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Most common types of brick mortar joints in masonry construction

The brick mortar joint is the juncture of two or more masonry pieces that leaves a space among the bricks or concrete masonry units which are filled with mortar or a grout mixture. If the joint remains parallel to the bed of masonry pieces in a course, it is known as bed joint.

If the joint is perpendicular, then the bed joints are known as vertical joints, side joints, head joints, or just joints. The mortar joint can make the building watertight as well as keep the structural integrity of free standing walls.

Categories of Brick Mortar Joints

The following types of mortar joints are generally utilized in brick masonry construction.

1. Struck Mortar Joint: This type of mortar joint should not be utilized for outside masonry wall joints because of water leakage problem from the lower edges. Under this joint, mortar is recessed at the bottom by a trowel.

The top edge of the joint is completed flat with the brick edge. The slope given in this joint will pull the water as well as retain the water in the brick. So, it will be better to use this joint for the interior walls.

2. Concave Mortar Joint: It is also known as bucket handle joint. This joint is developed with a jointing tool of half circular shape. It is globally recognized as its strong resistance strength against water penetration and firm sealing property.

3. Weathered Mortar Joint: The weathered joint is most recommended for horizontal joints. It has similarity with struck joint but the top edge is recessed rather than the bottom edge of the joint. The resistance strength against water is strong because of its slope. This joint will allow the water spread from the joint. But, if the mortar in the joint is not adhered perfectly with the brick, the water can penetrate through the undersurface of the joint. It leads to shrinkage cracks along the bond line.

4. Raked Mortar Joint: Raked joint is not suitable for outside wall construction since the mortar is minimally recessed from the edge of the brick. ledge that is formed in the joint, which lets the snow, ice or water to stay on the top of the brick.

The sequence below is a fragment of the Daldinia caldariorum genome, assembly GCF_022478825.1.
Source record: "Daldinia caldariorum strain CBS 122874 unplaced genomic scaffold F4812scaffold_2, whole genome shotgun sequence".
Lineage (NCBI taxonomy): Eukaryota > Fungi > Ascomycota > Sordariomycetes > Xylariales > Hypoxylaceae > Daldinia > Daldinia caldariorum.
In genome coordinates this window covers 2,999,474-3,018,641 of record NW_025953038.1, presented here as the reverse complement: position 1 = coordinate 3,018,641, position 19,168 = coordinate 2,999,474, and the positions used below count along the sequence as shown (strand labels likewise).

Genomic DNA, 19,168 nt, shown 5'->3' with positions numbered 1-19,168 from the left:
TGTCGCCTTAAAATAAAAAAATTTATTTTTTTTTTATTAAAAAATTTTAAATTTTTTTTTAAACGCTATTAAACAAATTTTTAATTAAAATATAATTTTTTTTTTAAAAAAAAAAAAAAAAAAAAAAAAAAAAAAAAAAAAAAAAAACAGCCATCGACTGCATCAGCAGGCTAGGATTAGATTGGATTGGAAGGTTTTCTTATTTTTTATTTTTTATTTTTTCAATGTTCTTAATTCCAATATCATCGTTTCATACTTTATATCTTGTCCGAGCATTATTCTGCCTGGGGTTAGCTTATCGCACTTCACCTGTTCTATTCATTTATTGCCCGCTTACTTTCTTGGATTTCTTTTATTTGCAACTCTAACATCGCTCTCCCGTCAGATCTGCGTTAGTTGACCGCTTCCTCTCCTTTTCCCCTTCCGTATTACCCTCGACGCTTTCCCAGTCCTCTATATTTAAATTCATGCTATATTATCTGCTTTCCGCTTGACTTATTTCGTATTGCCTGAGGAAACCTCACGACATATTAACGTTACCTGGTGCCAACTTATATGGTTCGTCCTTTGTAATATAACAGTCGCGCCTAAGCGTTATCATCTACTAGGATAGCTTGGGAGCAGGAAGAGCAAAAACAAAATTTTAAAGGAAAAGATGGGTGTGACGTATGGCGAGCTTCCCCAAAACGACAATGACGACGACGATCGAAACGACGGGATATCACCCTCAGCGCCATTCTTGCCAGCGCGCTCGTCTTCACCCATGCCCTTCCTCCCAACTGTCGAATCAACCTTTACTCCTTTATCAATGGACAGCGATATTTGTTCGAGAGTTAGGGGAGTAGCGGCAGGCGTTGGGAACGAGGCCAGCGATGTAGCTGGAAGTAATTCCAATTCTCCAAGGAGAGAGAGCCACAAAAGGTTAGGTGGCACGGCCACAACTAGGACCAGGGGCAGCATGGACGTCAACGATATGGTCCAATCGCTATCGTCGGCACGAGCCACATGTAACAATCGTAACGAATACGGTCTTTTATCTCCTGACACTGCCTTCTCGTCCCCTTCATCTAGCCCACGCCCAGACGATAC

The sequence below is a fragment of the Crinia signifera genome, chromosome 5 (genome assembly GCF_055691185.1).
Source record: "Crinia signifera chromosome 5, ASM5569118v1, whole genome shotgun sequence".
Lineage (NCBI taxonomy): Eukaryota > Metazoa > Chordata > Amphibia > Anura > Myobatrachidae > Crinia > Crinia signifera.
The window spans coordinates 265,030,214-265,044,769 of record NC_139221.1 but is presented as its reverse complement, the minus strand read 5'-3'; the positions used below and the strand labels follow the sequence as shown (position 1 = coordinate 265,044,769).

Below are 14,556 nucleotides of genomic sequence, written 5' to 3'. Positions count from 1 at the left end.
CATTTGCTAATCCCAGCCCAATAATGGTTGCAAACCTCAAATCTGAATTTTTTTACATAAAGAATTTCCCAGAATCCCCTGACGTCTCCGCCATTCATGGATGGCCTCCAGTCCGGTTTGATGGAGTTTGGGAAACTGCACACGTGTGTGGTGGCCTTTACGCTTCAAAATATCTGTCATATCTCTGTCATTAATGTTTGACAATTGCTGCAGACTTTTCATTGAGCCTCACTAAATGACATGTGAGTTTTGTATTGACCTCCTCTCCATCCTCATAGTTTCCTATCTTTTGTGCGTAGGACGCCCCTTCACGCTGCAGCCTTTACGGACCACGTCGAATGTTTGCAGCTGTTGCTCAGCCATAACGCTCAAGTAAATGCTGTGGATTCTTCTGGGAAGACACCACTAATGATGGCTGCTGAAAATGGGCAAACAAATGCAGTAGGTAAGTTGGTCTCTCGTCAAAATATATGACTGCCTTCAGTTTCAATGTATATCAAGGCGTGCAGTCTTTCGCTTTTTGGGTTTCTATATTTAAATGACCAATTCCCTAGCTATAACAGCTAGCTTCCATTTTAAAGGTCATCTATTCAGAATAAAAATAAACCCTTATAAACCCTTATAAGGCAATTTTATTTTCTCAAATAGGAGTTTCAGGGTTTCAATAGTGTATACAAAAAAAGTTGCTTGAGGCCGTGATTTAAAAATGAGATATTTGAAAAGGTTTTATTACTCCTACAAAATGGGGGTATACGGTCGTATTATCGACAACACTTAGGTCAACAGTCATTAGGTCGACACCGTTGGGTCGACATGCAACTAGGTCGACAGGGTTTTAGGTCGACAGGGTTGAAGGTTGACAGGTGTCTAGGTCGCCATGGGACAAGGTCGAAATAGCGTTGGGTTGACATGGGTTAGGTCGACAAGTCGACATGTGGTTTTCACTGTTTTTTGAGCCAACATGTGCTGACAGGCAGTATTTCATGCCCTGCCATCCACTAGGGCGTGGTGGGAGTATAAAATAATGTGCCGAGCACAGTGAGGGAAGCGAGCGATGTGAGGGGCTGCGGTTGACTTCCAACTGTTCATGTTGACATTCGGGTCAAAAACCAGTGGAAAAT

The surface of the joint is generally kept roughened. But, it is possible to compact the surface to raise the water resistance strength. It’s not suitable for modern building because of its weak water resistance strength. It is best suited for interior walls.

5. V-Joint: Because of its “V” shape it’s known as “V” joint. The v-joint can’t offer penetration protection owning to its geometry. The v-joints in brick masonry construction should be compressed perfectly in order that no water is stored inside the groove produced.

6. Flush Mortar Joint: The Flush joints are applied in brick wall construction, when the plastering and final finishing should be done on the surface. In this way the flush joints are concealed.

If the flush joints are formed in such a manner that it stands out of the brick, the water may accumulate on its top. Here, the mortar is not compressed into the joint, as a result, it becomes critical to retain a firm bond with the brick.

7. Extruded Joint: For this type of joint, there is no requirement of any type of tooling. Here, the extra mortar present in the joint will simply squeeze out and develop an extrusion among the bricks.

The extruded joints are exposed to degradation against various weather conditions. Besides, there are some other types of joints for masonry wall. These aren’t generally found in building construction. These types of joints are as follow:

• Squeezed joint
• Beaded joint
• Grapevine joint

Most common types of brick mortar joints in masonry construction